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IRN Press Release: April 7, 1997
World Bank Dam Evaluation "Seriously Deficient" NGOs Demand Independent Review and Moratorium on World Bank Support of Large Dams
Forty–nine non–governmental organizations (NGOs) from 21 countries
have today written to World Bank President Mr James D. Wolfensohn
demanding the World Bank reject the conclusions of an internal
review of its large–dam building record.1
The NGOs urge the commissioning of "a comprehensive, unbiased
and authoritative review of past World Bank lending for large
The confidential internal review was completed by the World Bank’s
Operations Evaluation Department (OED) in August 1996. The conclusions
of the 67–page evaluation have been released to the public in
the form of a 4–page Précis which states that for
the 50 large dams reviewed "in most of the cases . . . benefits
have far outweighed costs, including the costs of adequate resettlement
programs, environmental safeguards, and other mitigatory measures."
A detailed critique by International
Rivers Network of a leaked copy of the OED review, however, reveals
that its conclusions are based on seriously flawed methodology
and incomplete and inadequate data.2 IRN
has found that figures used in the review "appear systematically
to exaggerate actual project benefits." OED’s figures for
hydropower production from individual dams, for example, appear
to exaggerate actual electricity production by as much as 100
OED’s conclusions on environmental impacts and mitigation, IRN
states, "do not appear to be based on an understanding of
the nature of the ecological effects of dams." OED did not
compare projected with actual costs and benefits for any of the
50 dams reviewed.
IRN’s critique found that the conclusions cited in the publicly
released Précis "form the apex of a process
of incremental censorship". Negative comments on dam performance
in the background document to the OED report are cut or weakened
in the main report, and then emasculated further in the Précis.
The NGO letter to President Wolfensohn states that "Given
the huge expense of large dams, the controversy over whether or
not they are an effective means of achieving the benefits which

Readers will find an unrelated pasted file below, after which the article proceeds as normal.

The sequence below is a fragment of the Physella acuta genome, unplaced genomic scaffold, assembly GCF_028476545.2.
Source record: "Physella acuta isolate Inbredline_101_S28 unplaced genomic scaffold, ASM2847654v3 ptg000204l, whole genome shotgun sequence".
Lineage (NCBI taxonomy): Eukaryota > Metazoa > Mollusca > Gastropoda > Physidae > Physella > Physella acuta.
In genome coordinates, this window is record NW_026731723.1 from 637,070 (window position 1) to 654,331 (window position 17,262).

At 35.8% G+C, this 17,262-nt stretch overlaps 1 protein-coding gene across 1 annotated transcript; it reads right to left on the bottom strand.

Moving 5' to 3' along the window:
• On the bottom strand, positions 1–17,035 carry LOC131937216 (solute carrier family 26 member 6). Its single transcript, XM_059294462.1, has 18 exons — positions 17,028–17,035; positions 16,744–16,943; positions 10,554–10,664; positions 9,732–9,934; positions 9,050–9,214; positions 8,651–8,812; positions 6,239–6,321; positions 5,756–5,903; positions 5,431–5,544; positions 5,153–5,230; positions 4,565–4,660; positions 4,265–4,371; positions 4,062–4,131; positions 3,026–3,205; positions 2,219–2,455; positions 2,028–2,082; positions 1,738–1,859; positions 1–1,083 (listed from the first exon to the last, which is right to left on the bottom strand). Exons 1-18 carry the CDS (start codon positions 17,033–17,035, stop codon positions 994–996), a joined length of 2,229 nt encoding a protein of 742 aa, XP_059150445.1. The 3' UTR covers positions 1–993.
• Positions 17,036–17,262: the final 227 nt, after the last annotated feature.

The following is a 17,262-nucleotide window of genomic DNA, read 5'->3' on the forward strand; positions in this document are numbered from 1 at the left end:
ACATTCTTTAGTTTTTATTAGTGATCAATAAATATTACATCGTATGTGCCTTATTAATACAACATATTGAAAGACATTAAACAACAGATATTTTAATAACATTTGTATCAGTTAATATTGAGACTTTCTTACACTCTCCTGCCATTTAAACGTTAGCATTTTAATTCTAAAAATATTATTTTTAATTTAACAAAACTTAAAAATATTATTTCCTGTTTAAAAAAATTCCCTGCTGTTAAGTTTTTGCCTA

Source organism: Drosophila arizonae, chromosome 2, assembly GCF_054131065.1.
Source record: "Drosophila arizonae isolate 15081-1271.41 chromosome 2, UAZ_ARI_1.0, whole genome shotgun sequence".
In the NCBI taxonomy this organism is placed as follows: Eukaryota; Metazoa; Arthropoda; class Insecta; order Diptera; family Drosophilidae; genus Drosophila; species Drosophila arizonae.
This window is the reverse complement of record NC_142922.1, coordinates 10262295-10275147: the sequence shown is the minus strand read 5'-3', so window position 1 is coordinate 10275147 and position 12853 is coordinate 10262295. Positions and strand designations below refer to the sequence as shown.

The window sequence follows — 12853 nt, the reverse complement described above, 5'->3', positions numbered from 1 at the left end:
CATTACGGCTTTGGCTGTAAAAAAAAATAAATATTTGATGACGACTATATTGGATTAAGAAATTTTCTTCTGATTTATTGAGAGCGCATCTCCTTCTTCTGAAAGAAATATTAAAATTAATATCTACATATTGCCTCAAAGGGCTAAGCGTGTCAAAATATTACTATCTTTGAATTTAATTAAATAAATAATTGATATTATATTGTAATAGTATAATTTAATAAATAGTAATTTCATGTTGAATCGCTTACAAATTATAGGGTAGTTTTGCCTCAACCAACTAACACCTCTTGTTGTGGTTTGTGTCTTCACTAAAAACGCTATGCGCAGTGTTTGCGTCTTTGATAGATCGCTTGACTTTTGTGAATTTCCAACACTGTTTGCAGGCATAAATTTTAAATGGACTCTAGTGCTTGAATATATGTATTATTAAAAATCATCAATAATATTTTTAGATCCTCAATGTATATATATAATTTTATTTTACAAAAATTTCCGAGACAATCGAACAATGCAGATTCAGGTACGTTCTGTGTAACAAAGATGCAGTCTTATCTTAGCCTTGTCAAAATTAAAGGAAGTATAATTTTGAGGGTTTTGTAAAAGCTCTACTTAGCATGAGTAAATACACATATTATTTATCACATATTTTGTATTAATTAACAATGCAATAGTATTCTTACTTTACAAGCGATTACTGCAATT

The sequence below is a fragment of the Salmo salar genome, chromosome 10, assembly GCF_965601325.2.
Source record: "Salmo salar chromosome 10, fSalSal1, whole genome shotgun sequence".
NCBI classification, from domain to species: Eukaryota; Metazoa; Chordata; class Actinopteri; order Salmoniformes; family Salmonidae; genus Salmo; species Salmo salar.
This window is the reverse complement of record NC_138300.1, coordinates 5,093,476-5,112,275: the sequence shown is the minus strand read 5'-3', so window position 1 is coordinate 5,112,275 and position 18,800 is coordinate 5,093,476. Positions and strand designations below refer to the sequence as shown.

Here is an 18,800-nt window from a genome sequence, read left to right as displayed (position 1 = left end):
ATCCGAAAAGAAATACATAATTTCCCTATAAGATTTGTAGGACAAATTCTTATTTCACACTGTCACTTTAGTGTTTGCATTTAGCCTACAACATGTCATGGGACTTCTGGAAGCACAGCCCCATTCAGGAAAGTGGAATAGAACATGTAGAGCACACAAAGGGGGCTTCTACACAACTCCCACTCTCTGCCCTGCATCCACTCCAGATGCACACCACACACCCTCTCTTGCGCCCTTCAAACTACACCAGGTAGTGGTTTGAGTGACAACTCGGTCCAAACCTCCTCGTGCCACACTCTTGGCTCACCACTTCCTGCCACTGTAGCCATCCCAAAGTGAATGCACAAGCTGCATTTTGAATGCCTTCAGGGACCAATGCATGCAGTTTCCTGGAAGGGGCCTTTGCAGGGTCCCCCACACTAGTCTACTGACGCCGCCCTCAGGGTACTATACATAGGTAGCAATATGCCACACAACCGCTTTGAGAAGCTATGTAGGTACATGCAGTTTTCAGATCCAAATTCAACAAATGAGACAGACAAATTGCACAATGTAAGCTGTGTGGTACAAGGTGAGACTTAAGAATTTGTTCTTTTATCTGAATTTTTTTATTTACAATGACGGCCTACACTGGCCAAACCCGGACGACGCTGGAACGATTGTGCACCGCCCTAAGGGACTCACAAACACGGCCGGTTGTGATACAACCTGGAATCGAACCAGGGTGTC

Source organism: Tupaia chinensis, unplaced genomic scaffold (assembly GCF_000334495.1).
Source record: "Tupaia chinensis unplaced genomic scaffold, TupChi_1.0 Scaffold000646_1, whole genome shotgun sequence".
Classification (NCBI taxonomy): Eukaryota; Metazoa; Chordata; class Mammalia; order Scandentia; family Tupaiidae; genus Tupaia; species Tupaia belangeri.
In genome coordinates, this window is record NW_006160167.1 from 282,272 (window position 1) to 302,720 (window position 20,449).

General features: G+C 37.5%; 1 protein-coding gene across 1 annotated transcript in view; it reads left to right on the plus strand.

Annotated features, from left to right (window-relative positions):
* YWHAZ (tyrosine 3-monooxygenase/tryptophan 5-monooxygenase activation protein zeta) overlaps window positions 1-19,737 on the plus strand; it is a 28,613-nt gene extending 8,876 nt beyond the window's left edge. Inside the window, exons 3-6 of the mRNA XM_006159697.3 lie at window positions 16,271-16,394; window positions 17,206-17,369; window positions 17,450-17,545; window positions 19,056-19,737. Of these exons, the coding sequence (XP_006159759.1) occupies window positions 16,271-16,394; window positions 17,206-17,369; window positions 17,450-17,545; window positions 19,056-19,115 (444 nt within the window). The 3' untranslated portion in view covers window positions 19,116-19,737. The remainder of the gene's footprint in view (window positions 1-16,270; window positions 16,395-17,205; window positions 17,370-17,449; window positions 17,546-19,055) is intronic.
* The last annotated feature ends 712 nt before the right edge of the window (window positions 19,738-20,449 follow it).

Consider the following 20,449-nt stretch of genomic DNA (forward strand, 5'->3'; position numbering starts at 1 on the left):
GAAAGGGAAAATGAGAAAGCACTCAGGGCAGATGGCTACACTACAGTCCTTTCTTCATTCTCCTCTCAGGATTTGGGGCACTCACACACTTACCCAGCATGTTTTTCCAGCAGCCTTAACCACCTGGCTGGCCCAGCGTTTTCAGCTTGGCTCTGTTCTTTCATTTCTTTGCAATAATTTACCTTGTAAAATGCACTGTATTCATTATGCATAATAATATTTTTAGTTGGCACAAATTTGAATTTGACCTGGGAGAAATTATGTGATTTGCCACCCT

their proponents claim for them, and the huge scale of their social
and environmental impacts, a comprehensive, unbiased and authoritative
review of past World Bank lending for large dams is essential."
The NGOs believe the review should be done by "a commission
of eminent persons independent of the World Bank" which "must
be able to command respect and confidence from all parties involved
in the large dams debate".
"Until the completion of a redesigned, authoritative independent
review and the implementation of any recommended policy reforms",
the NGOs state, the World Bank should "impose a moratorium
on the provision of loans, credits, guarantees and other forms
of support for large dams".
IRN’s critique will be formally presented
at a workshop on large dams sponsored by the World Bank and IUCN
– The World Conservation Union to be held April 10–11 in Gland,
Switzerland. The workshop will be attended by around 35 representatives
of NGOs, academia, the private sector, governments and the World
The NGO letter states that the workshop is "an encouraging
sign that the Bank is prepared to hold an open debate on its funding
of large dams" and that it "offers an excellent opportunity
for the World Bank to begin in a credible and unbiased way the
process of reviewing its financing" of dams.
The NGOs note that Mr Wolfensohn has in the past "given substantial
attention to the human rights, economic, and environmental issues
surrounding several individual dam projects" and state that
his "leadership is essential in guaranteeing" that an
independent review take place.
For more information:
Tel. +1 510 848 1155 Fax. +1 510 848 1008 (7 April)
Tel. +41 22 999 0001 Fax. +41 22 999 0002 (9–11 April c/o Dams
1. The groups include a 200,000 member
teachers’ union from Argentina, a group of small hydro engineers
from Nepal, India’s Save the Narmada Movement, Oxfam UK and Ireland,
the Brazilian Movement of People Affected by Dams, and Friends
of the Earth International. Other countries represented are Australia,
France, Germany, Italy, Japan, Norway, The Netherlands, Pakistan,
South Africa, Spain, Sweden, Switzerland, Taiwan, Thailand, Uruguay
and the USA. The full text of the letter and the list of groups
are available on IRN’s web site www.irn.org.